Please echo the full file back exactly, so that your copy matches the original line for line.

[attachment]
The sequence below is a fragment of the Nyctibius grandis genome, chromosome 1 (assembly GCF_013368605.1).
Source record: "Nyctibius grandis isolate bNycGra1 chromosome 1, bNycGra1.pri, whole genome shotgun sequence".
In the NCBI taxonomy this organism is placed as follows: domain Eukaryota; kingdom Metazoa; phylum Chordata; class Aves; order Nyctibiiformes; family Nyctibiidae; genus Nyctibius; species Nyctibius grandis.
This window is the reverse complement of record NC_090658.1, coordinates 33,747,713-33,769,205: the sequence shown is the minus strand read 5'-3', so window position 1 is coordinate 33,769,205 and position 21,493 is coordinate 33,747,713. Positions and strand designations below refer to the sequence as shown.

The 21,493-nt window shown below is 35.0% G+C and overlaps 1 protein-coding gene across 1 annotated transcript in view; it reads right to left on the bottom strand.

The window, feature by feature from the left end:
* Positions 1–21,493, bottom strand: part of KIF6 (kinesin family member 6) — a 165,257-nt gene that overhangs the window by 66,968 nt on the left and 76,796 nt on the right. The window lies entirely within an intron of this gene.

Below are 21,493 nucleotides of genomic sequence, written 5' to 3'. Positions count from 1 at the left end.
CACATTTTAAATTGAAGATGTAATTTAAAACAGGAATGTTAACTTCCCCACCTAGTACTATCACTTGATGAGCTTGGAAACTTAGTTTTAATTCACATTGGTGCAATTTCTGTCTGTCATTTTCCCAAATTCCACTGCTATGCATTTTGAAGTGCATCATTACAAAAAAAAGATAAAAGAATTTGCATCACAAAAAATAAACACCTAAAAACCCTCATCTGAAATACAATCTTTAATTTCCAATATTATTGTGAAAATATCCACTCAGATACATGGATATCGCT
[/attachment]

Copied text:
The sequence below is a fragment of the Nyctibius grandis genome, chromosome 1 (assembly GCF_013368605.1).
Source record: "Nyctibius grandis isolate bNycGra1 chromosome 1, bNycGra1.pri, whole genome shotgun sequence".
In the NCBI taxonomy this organism is placed as follows: domain Eukaryota; kingdom Metazoa; phylum Chordata; class Aves; order Nyctibiiformes; family Nyctibiidae; genus Nyctibius; species Nyctibius grandis.
This window is the reverse complement of record NC_090658.1, coordinates 33,747,713-33,769,205: the sequence shown is the minus strand read 5'-3', so window position 1 is coordinate 33,769,205 and position 21,493 is coordinate 33,747,713. Positions and strand designations below refer to the sequence as shown.

The 21,493-nt window shown below is 35.0% G+C and overlaps 1 protein-coding gene across 1 annotated transcript in view; it reads right to left on the bottom strand.

The window, feature by feature from the left end:
* Positions 1–21,493, bottom strand: part of KIF6 (kinesin family member 6) — a 165,257-nt gene that overhangs the window by 66,968 nt on the left and 76,796 nt on the right. The window lies entirely within an intron of this gene.

Below are 21,493 nucleotides of genomic sequence, written 5' to 3'. Positions count from 1 at the left end.
CACATTTTAAATTGAAGATGTAATTTAAAACAGGAATGTTAACTTCCCCACCTAGTACTATCACTTGATGAGCTTGGAAACTTAGTTTTAATTCACATTGGTGCAATTTCTGTCTGTCATTTTCCCAAATTCCACTGCTATGCATTTTGAAGTGCATCATTACAAAAAAAAGATAAAAGAATTTGCATCACAAAAAATAAACACCTAAAAACCCTCATCTGAAATACAATCTTTAATTTCCAATATTATTGTGAAAATATCCACTCAGATACATGGATATCGCT